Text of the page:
Post-National Foundation of Judith Butler’s and Rossi Braidotti’s Relational Subjectivity
This article draws on examples of Indigenous conceptualizations of nationhood to question the post-national foundation of Judith Butler’s and Rossi Braidotti’s theories of affective subjectivity. The article concludes that the responsibility to respect certain political boundaries is necessary in fostering non-oppressive affective relations.
Cet article s’appuie sur des exemples de conceptualisations autochtones de la notion de nation pour remettre en question le fondement post-national des théories de la subjectivité affective de Judith Butler et Rossi Braidotti. L’article conclut que la responsabilité de respecter certaines limites politiques est nécessaire pour favoriser des relations affectives non oppressives.
Alfred, Taiaiake, and Jeff Corntassel. 2005. “Being Indigenous: Resurgences against Contemporary Colonialism.” Government and Opposition 40 (4): 597-614.
Altamirano-Jiménez, Isabel. 2010. “Indigenous Women, Nationalism, and Feminism.” In States of Race: Critical Race Feminism for the 21st Century, edited by Sherene Razack, Malinda Smith, and Sunera Thobani, 111-125. Toronto, ON: Between the Lines.
Armstrong, Jeanette. 2005. “Invocation: The Real Power of Aboriginal Women (Keynote Address: The National Symposium on Aboriginal Women of Canada, University of Lethbridge, 19 October 1989).” In Open Boundaries: A Canadian Women’s Studies Reader, Second Edition, edited by Barbara A. Crow and Lise Gotell, 74-76. Toronto, ON: Pearson Education Canada.
Baraitser, Lisa. 2010. “On Reading Transpositions: A Response to Rosi Braidotti’s Transpositions: On Nomadic Ethics.” Subjectivity 3: 125-130.
Barker, Adam. 2009. “The Contemporary Reality of Canadian Imperialism: Settler Colonialism and the Hybrid Colonial State.” The American Indian Quarterly 33 (3): 325-351.
Barman, Jean. 1997/1998. “Taming Aboriginal Sexuality: Gender, Power and Race in British Columbia, 1850-1900.” BC Studies 115/116: 237-266.
Bell, Vikki. 2008. “From Performativity to Ecology: On Judith Butler and Matters of Survival.” Subjectivity 25: 395-412.
Borrows, John. 2010. Canada’s Indigenous Constitution. Toronto, ON: University of Toronto Press.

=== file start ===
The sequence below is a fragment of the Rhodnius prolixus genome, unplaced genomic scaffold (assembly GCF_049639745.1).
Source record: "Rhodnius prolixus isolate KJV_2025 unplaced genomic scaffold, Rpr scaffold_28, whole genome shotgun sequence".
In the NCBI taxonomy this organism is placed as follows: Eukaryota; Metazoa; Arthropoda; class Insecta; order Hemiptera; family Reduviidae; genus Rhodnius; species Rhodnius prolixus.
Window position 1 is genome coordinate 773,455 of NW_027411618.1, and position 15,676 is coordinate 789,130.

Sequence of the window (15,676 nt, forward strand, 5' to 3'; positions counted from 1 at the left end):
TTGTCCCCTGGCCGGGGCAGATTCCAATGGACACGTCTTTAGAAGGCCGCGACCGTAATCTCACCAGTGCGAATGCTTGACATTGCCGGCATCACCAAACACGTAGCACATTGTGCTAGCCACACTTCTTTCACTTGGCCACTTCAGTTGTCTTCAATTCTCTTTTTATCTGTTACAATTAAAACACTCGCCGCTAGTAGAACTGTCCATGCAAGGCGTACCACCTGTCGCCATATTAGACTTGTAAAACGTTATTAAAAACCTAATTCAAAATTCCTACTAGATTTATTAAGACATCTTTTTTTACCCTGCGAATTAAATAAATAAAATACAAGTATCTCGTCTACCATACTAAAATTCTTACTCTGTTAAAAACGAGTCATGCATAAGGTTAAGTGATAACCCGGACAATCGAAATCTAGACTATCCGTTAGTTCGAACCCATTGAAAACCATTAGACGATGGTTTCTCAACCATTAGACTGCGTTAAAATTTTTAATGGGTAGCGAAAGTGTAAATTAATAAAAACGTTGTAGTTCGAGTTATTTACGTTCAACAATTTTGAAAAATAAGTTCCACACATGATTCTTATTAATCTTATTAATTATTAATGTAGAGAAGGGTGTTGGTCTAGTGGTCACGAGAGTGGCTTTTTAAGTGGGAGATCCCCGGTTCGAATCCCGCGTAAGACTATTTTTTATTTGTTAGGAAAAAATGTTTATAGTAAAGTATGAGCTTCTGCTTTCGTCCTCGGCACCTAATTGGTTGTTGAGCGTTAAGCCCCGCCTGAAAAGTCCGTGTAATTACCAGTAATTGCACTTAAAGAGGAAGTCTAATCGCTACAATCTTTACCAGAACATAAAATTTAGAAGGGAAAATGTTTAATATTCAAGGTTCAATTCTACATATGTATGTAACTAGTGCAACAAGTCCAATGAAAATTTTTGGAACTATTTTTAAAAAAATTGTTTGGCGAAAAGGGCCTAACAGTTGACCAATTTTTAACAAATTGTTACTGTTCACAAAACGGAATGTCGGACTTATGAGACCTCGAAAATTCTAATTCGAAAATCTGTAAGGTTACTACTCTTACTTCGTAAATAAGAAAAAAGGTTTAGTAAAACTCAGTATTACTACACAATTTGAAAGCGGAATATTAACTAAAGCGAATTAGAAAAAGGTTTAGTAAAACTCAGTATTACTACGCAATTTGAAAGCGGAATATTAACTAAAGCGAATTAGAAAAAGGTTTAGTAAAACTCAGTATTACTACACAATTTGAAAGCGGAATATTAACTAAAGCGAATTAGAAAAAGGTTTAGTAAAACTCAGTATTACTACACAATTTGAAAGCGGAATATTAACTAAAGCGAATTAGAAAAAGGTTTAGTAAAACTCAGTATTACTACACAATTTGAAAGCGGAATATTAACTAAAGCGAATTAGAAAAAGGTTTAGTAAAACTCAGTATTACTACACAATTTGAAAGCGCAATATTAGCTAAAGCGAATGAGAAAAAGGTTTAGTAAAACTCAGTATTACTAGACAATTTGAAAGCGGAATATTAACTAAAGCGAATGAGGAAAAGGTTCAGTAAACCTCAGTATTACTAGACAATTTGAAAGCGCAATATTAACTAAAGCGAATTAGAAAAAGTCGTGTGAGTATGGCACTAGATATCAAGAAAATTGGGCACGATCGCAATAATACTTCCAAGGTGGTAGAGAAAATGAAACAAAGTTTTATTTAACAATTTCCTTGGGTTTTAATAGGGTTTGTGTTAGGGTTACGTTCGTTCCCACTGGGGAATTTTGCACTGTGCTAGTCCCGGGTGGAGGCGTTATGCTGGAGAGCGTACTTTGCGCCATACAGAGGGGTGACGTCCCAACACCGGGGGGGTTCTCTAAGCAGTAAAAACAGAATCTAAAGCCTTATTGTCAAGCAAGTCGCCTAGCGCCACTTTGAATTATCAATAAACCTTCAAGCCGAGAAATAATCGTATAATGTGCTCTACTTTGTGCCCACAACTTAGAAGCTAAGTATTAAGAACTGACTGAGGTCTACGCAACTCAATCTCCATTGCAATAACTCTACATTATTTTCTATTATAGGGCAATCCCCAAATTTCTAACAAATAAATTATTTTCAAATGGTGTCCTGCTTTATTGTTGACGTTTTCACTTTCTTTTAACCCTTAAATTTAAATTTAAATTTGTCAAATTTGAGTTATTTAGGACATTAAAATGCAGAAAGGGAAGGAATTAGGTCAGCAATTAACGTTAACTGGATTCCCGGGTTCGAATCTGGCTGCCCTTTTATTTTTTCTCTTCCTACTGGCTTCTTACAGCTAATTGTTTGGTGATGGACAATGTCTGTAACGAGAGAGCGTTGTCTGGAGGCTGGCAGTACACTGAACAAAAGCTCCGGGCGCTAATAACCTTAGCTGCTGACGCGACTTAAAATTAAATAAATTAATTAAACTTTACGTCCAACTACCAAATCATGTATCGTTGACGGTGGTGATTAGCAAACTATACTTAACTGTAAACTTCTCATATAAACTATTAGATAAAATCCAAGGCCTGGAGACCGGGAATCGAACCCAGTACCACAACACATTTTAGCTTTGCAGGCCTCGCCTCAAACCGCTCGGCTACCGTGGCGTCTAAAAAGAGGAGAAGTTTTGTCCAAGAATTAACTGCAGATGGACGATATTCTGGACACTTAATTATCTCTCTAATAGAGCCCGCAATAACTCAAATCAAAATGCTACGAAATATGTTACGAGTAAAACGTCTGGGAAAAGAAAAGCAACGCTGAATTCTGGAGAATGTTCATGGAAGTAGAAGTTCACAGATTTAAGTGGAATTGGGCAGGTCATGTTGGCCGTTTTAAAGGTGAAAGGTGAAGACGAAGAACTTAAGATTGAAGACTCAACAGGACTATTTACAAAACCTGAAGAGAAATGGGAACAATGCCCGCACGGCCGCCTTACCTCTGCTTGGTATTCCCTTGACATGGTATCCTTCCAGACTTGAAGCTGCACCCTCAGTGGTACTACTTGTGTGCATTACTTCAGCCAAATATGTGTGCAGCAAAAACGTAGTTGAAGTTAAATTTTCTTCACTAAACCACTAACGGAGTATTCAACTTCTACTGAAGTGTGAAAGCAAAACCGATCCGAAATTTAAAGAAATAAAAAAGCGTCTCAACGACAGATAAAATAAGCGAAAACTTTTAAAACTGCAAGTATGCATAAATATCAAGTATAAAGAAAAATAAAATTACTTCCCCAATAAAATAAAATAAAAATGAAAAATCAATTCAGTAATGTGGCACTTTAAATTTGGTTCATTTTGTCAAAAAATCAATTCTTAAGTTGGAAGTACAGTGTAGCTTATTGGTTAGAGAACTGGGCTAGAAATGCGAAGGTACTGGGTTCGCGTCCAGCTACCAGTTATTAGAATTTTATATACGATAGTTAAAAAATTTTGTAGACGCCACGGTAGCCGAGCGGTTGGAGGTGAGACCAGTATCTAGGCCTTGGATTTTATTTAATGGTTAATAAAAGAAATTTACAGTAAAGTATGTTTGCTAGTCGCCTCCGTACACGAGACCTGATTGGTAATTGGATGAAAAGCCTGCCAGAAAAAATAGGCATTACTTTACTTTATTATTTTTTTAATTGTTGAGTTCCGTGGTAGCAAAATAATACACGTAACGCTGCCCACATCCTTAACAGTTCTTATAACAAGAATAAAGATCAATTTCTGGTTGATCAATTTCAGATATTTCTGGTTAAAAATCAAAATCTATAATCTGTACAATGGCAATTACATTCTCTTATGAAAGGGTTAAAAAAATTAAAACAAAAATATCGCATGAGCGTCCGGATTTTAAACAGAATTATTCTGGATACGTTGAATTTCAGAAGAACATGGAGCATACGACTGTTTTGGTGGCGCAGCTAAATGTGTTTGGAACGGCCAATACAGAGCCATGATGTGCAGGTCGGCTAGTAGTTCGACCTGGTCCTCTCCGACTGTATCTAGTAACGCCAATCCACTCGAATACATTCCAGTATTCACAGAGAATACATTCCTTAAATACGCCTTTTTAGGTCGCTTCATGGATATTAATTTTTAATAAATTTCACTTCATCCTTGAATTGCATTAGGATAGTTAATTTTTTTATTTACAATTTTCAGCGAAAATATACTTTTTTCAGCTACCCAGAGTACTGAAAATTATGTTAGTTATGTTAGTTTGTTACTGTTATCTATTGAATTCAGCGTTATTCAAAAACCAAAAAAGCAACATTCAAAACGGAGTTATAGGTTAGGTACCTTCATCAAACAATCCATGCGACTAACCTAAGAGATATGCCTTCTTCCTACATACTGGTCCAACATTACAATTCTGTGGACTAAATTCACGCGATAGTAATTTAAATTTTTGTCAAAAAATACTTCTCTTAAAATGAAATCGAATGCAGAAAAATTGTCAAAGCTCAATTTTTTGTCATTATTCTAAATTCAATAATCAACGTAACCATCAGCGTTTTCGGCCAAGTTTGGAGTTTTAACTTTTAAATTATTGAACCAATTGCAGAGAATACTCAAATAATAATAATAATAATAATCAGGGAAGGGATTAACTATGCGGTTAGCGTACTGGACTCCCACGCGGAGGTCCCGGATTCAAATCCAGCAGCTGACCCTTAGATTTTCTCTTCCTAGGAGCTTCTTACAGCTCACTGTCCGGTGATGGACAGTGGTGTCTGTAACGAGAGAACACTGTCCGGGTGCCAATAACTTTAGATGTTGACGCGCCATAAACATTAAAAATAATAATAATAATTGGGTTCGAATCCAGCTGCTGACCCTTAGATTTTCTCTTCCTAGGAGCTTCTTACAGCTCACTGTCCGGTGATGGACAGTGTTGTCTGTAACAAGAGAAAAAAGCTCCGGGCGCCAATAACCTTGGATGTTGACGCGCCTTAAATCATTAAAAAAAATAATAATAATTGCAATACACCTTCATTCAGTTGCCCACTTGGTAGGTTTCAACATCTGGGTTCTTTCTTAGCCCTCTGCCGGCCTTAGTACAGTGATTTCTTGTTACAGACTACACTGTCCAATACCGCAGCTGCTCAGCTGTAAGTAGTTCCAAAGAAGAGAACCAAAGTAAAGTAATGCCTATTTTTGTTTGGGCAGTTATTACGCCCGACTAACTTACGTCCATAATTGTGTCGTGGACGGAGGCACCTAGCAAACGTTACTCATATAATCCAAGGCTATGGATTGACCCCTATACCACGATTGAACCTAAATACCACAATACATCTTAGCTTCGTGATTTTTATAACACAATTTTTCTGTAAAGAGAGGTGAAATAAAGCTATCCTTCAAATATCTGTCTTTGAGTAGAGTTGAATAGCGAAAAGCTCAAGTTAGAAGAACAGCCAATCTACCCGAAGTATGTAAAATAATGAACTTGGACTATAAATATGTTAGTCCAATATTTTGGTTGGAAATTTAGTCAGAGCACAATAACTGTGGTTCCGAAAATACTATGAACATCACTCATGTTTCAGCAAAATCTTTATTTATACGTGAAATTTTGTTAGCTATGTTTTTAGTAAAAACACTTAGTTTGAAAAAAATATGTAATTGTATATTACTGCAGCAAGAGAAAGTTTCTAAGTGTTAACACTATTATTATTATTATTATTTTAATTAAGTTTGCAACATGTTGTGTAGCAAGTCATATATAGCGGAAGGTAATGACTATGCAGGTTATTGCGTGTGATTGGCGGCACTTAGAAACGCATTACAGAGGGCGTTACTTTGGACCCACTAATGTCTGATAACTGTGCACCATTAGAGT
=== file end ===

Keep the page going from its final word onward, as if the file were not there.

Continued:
Braidotti, Rosi. 2006a. Transpositions: On Nomadic Ethics. Cambridge, UK: Polity Press.
____. 2006b. “Affirmation versus Vulnerability: On Contemporary Ethical Debates.” Symposium: Canadian Journal of Continental Philosophy 10 (1): 235-254.
____. 2010. “Powers of Affirmation: Response to Lisa Baraitser, Patrick Hanafin and Clare Hemmings.” Subjectivity 3 (2): 140-148.
____. 2011. Nomadic Subjects: Embodiment and Sexual Difference in Contemporary Feminist Theory. Second Edition. New York, NY: Columbia University Press.
Braidotti, Rosi, and Judith Butler. 1994. “Feminism by Any Other Name.” Differences 6 (2-3): 27-61.
Brennan, Teresa. 2004. The Transmission of Affect. Ithaca, NY: Cornell University Press.
Butler, Judith. 2004a. Precarious Life. New York, NY: Verso.
____. 2004b. Undoing Gender. New York, NY: Routledge.
Butler, Judith, and Gayatri Chakravorty Spivak. 2007. Who Sings the Nation-State?: Language, Politics, Belonging. New York, NY: Seagull Books.
Cardinal, Harold, and Walter Hildebrand. 2000. Treaty Elders of Saskatchewan: Our Dream Is That Our Peoples Will One Day Be Clearly Recognized As Nations. Calgary, AB: University of Calgary Press.
Cvetkovich, Ann. 2012. “Depression is Ordinary: Public Feelings and Saidiya Hartman’s Lose Your Mother.” Feminist Theory 13 (2): 131-146.
Coulthard, Glen S. 2007. “Subjects of Empire: Indigenous Peoples and the ‘Politics of Recognition’ in Canada.” Contemporary Political Theory 6: 437-460.
Coulthard, Glen Sean. 2014. “Essentialism and the Gendered Politics of Aboriginal Self-Government.” In Red Skin, White Masks: Rejecting the Colonial Politics of Recognition, 79-103. Minneapolis, MN: University of Minnesota Press.
D’Arcangelis, Carol Lynne. 2010. “Exploring Indigenous Feminist Relational Sovereignty: Feminist Conversations, Non-Colonizing Solidarities, Inclusive Nations.” Atlantis 34 (2): 127-138.
Hemmings, Clare. 2005. “Invoking Affect.” Cultural Studies 19 (5): 548-567.
____. 2010. On Reading Transpositions: A Response to Rosi Braidotti’s Transpositions: On Nomadic Ethics.” Subjectivity 3 (2): 136-140.
____. 2012. “Affective Solidarity: Feminist Reflexivity and Political Transformation.” Feminist Theory 13 (2): 147-161.
Jafri, Beenash. 2012. “Privilege vs. Complicity: People of Colour and Settler Colonialism.”
Equity Matters, Federation for the Humanities and Social Sciences, March 21. http://www.ideas-idees.ca/blog/privilege-vs-complicity-people-colour-and-settler-colonialism.
Lawrence, Bonita. 2004. ‘Real’ Indians and Others. Vancouver, BC: UBC Press.
Lawrence, Bonita, and Enakshi Dua. 2005. “Decolonizing Antiracism.” Social Justice 32 (4): 120-143.
Maracle, Lee. 1996. I Am Woman: A Native Perspective on Sociology and Feminism. Vancouver, BC: Press Gang Publishers.
Menzies, Charles. 2013. “Standing on the Shore with Saaban: An Anthropological Rapprochement with Indigenous Intellectual Traditions.” Collaborative Anthropologies 6 (1): 171-199.
Monture, Patricia A. 2009. “Women’s Words: Power, Identity and Indigenous Sovereignty.” In First Voices: An Aboriginal Women’s Reader, edited by Patricia A. Monture and Patricia D. McGuire, 116-125. Toronto, ON: Inanna Publications and Education.